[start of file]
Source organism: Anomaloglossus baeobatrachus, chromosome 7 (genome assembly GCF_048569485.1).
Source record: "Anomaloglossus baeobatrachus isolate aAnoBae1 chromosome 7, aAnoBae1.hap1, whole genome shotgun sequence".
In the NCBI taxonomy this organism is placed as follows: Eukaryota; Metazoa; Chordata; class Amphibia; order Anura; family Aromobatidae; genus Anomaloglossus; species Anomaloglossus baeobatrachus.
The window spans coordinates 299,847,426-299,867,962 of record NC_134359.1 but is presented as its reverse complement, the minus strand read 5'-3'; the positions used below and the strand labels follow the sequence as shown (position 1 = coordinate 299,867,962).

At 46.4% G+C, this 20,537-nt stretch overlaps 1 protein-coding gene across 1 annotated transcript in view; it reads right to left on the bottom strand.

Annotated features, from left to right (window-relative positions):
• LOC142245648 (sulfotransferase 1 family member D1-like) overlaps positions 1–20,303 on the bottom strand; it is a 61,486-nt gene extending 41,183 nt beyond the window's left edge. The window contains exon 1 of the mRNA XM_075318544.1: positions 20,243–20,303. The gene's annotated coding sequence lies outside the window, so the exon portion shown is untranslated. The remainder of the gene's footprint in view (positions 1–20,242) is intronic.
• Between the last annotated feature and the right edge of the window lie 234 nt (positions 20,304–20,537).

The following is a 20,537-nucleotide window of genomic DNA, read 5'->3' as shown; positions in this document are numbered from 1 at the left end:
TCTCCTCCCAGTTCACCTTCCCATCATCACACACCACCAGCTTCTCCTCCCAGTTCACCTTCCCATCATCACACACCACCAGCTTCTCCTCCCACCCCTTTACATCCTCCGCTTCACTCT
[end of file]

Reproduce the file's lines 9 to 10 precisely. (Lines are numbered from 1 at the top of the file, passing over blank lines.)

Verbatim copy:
The following is a 20,537-nucleotide window of genomic DNA, read 5'->3' as shown; positions in this document are numbered from 1 at the left end:
TCTCCTCCCAGTTCACCTTCCCATCATCACACACCACCAGCTTCTCCTCCCAGTTCACCTTCCCATCATCACACACCACCAGCTTCTCCTCCCACCCCTTTACATCCTCCGCTTCACTCT